Kaine Levy’s period drama Farewell Waltz honours a historical man: Walter Tull, the first black officer in the British Army during the First World War, at a time when it was illegal for black people to hold positions above white people. Levy has adapted the story so that the protagonist in the film, Charles, is an officer during WWII instead, and we see a brief glimpse of the man through a 10-minute silent film focused on a socially forbidden romance.
About halfway through the film, a white woman of high status, Rose (Isobel Wood), makes her way to a barebones stable in the dark of the night, to Charles (Daniel Davids), black and poor. The music swells on their meeting, and we understand the momentousness of this union. Felipe Téllez’s score (performed by The Budapest Art Orchestra) and Levy’s direction infuse it with both a sense of familiarity and the thrill of the newly discovered. Only Charles withdraws abruptly and Rose is left to return. Alone, dejected, and feeling terribly exposed.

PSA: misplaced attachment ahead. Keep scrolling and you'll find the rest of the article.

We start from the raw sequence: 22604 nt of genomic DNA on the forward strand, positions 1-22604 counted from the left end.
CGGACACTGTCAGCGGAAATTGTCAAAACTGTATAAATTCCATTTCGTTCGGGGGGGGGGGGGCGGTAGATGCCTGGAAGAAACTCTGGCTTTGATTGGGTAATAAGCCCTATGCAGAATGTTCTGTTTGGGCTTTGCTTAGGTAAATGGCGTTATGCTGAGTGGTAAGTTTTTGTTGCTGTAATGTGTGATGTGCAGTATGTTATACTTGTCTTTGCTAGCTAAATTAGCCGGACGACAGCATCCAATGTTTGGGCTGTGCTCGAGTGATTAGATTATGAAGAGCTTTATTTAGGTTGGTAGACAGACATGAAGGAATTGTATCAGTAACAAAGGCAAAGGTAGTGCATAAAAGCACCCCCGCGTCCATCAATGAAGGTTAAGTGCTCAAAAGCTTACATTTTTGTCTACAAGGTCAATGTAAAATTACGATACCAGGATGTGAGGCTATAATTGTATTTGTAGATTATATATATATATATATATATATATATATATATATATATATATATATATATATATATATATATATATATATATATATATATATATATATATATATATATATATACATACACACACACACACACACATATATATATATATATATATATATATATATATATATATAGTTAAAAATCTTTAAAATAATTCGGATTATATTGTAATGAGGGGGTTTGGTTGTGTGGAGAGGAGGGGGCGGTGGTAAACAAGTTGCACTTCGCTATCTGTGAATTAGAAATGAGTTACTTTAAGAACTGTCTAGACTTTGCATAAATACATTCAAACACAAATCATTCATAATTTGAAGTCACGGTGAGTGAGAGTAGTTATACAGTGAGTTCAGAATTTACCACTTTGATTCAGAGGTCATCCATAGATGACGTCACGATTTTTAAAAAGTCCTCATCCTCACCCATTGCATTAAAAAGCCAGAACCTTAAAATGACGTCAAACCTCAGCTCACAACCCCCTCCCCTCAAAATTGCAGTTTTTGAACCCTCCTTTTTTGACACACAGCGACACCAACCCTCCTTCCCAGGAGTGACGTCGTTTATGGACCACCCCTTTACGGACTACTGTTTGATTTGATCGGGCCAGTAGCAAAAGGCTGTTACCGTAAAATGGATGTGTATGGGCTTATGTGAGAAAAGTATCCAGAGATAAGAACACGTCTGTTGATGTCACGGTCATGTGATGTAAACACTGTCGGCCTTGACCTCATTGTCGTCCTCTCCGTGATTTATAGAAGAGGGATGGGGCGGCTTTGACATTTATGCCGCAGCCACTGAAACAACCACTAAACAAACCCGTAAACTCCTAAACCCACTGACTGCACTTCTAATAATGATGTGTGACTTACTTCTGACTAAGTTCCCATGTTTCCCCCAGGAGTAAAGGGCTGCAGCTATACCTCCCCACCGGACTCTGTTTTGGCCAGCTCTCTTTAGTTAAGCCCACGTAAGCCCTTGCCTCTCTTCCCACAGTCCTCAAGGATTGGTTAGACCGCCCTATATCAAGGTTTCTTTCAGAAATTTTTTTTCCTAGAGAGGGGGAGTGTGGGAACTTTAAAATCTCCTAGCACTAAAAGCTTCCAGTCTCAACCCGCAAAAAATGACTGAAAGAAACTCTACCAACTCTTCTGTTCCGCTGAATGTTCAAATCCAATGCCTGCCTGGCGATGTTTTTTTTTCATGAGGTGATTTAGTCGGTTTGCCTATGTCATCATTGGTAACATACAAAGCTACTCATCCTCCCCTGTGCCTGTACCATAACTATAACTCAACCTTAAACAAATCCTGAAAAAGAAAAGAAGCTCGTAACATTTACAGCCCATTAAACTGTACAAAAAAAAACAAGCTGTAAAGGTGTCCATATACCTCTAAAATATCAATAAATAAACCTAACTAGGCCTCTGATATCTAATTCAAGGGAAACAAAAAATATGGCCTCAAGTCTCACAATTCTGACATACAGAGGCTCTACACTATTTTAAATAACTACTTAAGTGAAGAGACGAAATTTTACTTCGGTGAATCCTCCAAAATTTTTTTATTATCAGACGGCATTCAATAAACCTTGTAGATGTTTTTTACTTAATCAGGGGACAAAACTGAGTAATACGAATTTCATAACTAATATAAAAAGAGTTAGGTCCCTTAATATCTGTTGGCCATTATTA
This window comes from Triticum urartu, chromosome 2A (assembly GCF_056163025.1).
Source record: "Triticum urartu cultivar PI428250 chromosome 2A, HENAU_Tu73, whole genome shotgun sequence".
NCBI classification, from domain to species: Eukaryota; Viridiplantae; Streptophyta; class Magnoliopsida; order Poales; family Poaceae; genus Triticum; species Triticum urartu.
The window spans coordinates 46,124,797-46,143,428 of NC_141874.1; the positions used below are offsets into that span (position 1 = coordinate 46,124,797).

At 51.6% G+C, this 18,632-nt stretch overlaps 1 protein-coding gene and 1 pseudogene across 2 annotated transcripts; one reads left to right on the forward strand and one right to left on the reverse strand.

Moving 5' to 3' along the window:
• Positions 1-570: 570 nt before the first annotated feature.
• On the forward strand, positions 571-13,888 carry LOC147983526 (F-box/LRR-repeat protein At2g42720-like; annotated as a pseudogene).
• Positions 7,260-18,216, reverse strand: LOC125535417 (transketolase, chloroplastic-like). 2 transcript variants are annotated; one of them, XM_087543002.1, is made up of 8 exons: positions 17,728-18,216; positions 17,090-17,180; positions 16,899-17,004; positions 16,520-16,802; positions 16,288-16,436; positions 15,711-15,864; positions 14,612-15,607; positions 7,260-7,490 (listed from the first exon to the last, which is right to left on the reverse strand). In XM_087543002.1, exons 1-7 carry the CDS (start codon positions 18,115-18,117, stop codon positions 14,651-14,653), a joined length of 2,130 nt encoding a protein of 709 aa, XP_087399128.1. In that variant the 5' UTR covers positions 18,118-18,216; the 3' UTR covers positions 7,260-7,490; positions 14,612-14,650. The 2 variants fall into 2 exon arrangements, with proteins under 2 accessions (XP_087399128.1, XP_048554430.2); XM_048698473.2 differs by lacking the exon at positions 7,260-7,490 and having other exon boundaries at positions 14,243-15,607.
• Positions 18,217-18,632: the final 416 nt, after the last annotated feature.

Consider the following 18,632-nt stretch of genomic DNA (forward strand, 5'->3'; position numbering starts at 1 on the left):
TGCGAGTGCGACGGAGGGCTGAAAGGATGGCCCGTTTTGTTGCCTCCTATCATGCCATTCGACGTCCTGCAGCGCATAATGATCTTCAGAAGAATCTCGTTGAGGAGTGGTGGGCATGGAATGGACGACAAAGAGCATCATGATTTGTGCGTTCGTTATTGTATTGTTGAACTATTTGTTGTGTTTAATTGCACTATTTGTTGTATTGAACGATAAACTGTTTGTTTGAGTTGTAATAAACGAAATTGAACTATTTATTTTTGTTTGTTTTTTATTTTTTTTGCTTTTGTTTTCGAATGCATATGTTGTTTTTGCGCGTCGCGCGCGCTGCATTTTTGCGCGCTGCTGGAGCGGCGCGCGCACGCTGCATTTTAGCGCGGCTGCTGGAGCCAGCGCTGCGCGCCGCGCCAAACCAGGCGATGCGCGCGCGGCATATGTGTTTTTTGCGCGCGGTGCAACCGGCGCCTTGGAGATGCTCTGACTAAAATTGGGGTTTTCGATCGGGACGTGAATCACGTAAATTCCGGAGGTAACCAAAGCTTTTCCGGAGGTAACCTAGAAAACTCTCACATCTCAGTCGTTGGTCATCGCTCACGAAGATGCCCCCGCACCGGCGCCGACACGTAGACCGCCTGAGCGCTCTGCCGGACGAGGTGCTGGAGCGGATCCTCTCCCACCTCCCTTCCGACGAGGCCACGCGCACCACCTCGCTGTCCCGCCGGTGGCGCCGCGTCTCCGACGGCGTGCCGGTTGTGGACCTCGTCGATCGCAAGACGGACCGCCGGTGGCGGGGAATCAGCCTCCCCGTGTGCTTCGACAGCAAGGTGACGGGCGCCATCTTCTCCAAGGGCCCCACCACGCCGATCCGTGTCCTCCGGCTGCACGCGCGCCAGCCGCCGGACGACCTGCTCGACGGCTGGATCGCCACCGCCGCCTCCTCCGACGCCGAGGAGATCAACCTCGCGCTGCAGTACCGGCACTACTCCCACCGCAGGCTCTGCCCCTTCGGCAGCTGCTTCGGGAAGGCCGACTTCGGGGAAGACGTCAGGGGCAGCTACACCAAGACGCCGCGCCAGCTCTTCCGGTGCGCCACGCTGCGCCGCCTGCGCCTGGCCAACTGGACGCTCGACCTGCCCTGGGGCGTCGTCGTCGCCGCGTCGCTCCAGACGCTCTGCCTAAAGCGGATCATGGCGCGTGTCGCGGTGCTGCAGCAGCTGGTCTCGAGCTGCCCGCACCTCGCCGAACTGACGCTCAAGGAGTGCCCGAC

Their relationship had heretofore been limited to longing, knowing glances only, navigating the dangerous limits of a racist Britain. In the absence of spoken dialogue, the actors are left to employ gestures and expressions to convey meaning. It does not come out precisely and bear an unnecessary melodramatic tinge. Téllez’s score is arguably the film’s primary storytelling tool and it is magnificent in expressing all the nuances of desire, vulnerability, heartbreak, fulfillment, triumph, and every other tremor of emotion that Farewell Waltz contains.
Besides the film’s warm, period look, DP Natalja Safronova’s visualisation utilises a sense of rhythm in her composition and camera movements that give the film a lyrical look and feel, bolstering the effect of the actual music.
Farewell Waltz may not necessarily focus on the valiant deeds of Walter Tull, but in exploring a romance, it pays tribute to the man and his life by giving it a tender side, fictional or otherwise.#ShortFilmReview: Farewell Waltz: Music to love by. Click To Tweet
Farewell Waltz: Romance As A Tribute To A Historical Figure In Black History
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